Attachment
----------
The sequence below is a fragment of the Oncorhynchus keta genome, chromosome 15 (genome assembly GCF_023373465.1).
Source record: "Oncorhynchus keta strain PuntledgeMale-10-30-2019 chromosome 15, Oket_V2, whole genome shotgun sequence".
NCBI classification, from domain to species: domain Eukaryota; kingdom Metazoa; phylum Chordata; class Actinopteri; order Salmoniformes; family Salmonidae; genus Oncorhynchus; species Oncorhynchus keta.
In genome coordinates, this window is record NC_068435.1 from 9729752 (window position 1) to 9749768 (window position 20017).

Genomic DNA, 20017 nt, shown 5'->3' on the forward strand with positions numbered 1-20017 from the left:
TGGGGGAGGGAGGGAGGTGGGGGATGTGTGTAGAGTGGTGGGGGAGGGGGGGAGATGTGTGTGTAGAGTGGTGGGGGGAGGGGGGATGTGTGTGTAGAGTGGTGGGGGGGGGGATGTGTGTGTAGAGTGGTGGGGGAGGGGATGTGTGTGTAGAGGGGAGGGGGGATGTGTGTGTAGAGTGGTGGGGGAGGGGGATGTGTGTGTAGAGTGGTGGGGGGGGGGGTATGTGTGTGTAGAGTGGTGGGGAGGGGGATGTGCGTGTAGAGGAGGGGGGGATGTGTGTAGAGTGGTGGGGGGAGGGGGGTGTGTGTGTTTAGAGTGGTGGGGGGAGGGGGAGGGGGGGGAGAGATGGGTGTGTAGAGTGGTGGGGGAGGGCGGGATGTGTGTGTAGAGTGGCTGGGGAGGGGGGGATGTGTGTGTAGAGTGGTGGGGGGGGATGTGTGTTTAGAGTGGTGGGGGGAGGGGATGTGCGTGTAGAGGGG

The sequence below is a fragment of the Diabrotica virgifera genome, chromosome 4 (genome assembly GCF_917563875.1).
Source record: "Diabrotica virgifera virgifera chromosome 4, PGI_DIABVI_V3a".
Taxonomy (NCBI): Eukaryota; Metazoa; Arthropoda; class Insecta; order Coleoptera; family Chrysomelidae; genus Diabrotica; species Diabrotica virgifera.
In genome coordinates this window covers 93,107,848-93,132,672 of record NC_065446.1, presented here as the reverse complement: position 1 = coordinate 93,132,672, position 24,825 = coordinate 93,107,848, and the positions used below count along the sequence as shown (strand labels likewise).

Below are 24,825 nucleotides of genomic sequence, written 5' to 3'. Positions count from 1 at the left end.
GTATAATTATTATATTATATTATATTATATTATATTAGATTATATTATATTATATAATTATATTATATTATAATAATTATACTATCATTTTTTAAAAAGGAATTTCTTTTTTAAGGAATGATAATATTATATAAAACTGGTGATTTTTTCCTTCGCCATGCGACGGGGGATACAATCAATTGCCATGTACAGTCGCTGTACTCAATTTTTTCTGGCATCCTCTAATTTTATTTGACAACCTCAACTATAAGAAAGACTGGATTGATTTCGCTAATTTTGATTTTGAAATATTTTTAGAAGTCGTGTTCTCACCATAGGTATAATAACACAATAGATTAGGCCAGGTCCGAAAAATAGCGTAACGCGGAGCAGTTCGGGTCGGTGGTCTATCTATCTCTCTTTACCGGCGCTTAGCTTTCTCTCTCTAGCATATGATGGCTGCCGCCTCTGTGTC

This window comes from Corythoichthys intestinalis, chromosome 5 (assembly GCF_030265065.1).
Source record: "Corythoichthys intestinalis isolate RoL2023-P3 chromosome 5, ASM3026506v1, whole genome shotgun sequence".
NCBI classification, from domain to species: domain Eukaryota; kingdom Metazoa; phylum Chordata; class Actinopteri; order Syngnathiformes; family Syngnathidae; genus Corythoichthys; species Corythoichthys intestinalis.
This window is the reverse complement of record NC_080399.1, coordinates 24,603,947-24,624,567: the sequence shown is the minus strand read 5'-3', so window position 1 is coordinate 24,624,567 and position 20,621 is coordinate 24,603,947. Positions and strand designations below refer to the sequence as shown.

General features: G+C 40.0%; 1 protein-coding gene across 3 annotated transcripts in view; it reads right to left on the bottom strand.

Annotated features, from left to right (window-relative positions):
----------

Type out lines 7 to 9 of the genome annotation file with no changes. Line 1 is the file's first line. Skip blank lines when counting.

The sequence below is a fragment of the Diabrotica virgifera genome, chromosome 4 (genome assembly GCF_917563875.1).
Source record: "Diabrotica virgifera virgifera chromosome 4, PGI_DIABVI_V3a".
Taxonomy (NCBI): Eukaryota; Metazoa; Arthropoda; class Insecta; order Coleoptera; family Chrysomelidae; genus Diabrotica; species Diabrotica virgifera.